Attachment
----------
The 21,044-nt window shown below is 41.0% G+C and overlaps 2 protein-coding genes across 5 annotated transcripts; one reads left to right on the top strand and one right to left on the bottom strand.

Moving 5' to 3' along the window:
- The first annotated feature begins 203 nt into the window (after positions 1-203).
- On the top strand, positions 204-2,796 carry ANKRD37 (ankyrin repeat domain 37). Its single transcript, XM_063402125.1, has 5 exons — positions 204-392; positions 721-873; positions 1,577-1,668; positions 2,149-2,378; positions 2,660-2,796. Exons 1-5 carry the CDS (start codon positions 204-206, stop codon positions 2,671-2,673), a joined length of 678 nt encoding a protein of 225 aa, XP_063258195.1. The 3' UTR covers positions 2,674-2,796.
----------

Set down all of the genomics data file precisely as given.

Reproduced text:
The 21,044-nt window shown below is 41.0% G+C and overlaps 2 protein-coding genes across 5 annotated transcripts; one reads left to right on the top strand and one right to left on the bottom strand.

Moving 5' to 3' along the window:
- The first annotated feature begins 203 nt into the window (after positions 1-203).
- On the top strand, positions 204-2,796 carry ANKRD37 (ankyrin repeat domain 37). Its single transcript, XM_063402125.1, has 5 exons — positions 204-392; positions 721-873; positions 1,577-1,668; positions 2,149-2,378; positions 2,660-2,796. Exons 1-5 carry the CDS (start codon positions 204-206, stop codon positions 2,671-2,673), a joined length of 678 nt encoding a protein of 225 aa, XP_063258195.1. The 3' UTR covers positions 2,674-2,796.